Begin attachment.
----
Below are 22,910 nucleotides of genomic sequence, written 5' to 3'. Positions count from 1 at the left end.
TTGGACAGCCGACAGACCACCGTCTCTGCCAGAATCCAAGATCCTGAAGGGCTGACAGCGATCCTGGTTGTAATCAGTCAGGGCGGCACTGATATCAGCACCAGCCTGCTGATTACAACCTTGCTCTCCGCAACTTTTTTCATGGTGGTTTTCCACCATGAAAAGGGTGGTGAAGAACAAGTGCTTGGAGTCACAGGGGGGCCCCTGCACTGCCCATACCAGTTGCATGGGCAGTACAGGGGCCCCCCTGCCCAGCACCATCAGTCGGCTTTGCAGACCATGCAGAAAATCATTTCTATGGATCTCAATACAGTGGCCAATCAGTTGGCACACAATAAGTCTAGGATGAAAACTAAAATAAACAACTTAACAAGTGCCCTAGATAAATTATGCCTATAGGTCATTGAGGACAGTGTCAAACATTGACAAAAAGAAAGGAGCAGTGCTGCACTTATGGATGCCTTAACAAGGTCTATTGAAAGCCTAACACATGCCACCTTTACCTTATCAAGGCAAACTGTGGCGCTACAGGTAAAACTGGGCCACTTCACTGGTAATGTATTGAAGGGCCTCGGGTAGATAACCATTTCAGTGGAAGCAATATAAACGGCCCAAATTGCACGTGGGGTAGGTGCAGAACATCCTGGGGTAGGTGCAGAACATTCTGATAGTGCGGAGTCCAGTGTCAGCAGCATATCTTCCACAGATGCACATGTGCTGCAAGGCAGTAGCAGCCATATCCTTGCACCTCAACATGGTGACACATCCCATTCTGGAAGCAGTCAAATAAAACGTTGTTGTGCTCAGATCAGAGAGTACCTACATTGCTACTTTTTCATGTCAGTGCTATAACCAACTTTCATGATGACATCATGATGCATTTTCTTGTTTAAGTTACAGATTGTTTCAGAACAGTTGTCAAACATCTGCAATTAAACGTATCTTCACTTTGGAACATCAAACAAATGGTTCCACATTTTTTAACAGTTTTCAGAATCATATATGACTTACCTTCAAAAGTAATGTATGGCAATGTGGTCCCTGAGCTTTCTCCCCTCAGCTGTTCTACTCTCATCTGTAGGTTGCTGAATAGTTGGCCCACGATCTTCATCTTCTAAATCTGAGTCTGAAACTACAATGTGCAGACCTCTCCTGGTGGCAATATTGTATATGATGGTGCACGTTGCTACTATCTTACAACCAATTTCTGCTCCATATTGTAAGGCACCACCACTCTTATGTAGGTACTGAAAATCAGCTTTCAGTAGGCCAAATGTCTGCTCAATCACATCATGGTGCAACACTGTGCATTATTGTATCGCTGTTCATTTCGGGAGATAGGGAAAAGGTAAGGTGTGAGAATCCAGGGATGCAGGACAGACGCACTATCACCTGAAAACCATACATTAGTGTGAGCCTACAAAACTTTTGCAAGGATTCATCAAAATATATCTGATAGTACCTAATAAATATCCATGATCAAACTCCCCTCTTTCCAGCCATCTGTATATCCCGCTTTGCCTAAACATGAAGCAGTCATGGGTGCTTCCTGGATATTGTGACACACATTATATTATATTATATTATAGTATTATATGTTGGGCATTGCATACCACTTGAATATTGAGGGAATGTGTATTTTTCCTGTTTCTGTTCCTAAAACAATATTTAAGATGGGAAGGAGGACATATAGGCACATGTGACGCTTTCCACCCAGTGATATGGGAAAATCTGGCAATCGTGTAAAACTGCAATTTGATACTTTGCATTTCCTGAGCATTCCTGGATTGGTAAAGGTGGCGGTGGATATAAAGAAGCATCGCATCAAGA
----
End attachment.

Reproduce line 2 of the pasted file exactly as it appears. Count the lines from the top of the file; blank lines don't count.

TTGGACAGCCGACAGACCACCGTCTCTGCCAGAATCCAAGATCCTGAAGGGCTGACAGCGATCCTGGTTGTAATCAGTCAGGGCGGCACTGATATCAGCACCAGCCTGCTGATTACAACCTTGCTCTCCGCAACTTTTTTCATGGTGGTTTTCCACCATGAAAAGGGTGGTGAAGAACAAGTGCTTGGAGTCACAGGGGGGCCCCTGCACTGCCCATACCAGTTGCATGGGCAGTACAGGGGCCCCCCTGCCCAGCACCATCAGTCGGCTTTGCAGACCATGCAGAAAATCATTTCTATGGATCTCAATACAGTGGCCAATCAGTTGGCACACAATAAGTCTAGGATGAAAACTAAAATAAACAACTTAACAAGTGCCCTAGATAAATTATGCCTATAGGTCATTGAGGACAGTGTCAAACATTGACAAAAAGAAAGGAGCAGTGCTGCACTTATGGATGCCTTAACAAGGTCTATTGAAAGCCTAACACATGCCACCTTTACCTTATCAAGGCAAACTGTGGCGCTACAGGTAAAACTGGGCCACTTCACTGGTAATGTATTGAAGGGCCTCGGGTAGATAACCATTTCAGTGGAAGCAATATAAACGGCCCAAATTGCACGTGGGGTAGGTGCAGAACATCCTGGGGTAGGTGCAGAACATTCTGATAGTGCGGAGTCCAGTGTCAGCAGCATATCTTCCACAGATGCACATGTGCTGCAAGGCAGTAGCAGCCATATCCTTGCACCTCAACATGGTGACACATCCCATTCTGGAAGCAGTCAAATAAAACGTTGTTGTGCTCAGATCAGAGAGTACCTACATTGCTACTTTTTCATGTCAGTGCTATAACCAACTTTCATGATGACATCATGATGCATTTTCTTGTTTAAGTTACAGATTGTTTCAGAACAGTTGTCAAACATCTGCAATTAAACGTATCTTCACTTTGGAACATCAAACAAATGGTTCCACATTTTTTAACAGTTTTCAGAATCATATATGACTTACCTTCAAAAGTAATGTATGGCAATGTGGTCCCTGAGCTTTCTCCCCTCAGCTGTTCTACTCTCATCTGTAGGTTGCTGAATAGTTGGCCCACGATCTTCATCTTCTAAATCTGAGTCTGAAACTACAATGTGCAGACCTCTCCTGGTGGCAATATTGTATATGATGGTGCACGTTGCTACTATCTTACAACCAATTTCTGCTCCATATTGTAAGGCACCACCACTCTTATGTAGGTACTGAAAATCAGCTTTCAGTAGGCCAAATGTCTGCTCAATCACATCATGGTGCAACACTGTGCATTATTGTATCGCTGTTCATTTCGGGAGATAGGGAAAAGGTAAGGTGTGAGAATCCAGGGATGCAGGACAGACGCACTATCACCTGAAAACCATACATTAGTGTGAGCCTACAAAACTTTTGCAAGGATTCATCAAAATATATCTGATAGTACCTAATAAATATCCATGATCAAACTCCCCTCTTTCCAGCCATCTGTATATCCCGCTTTGCCTAAACATGAAGCAGTCATGGGTGCTTCCTGGATATTGTGACACACATTATATTATATTATATTATAGTATTATATGTTGGGCATTGCATACCACTTGAATATTGAGGGAATGTGTATTTTTCCTGTTTCTGTTCCTAAAACAATATTTAAGATGGGAAGGAGGACATATAGGCACATGTGACGCTTTCCACCCAGTGATATGGGAAAATCTGGCAATCGTGTAAAACTGCAATTTGATACTTTGCATTTCCTGAGCATTCCTGGATTGGTAAAGGTGGCGGTGGATATAAAGAAGCATCGCATCAAGA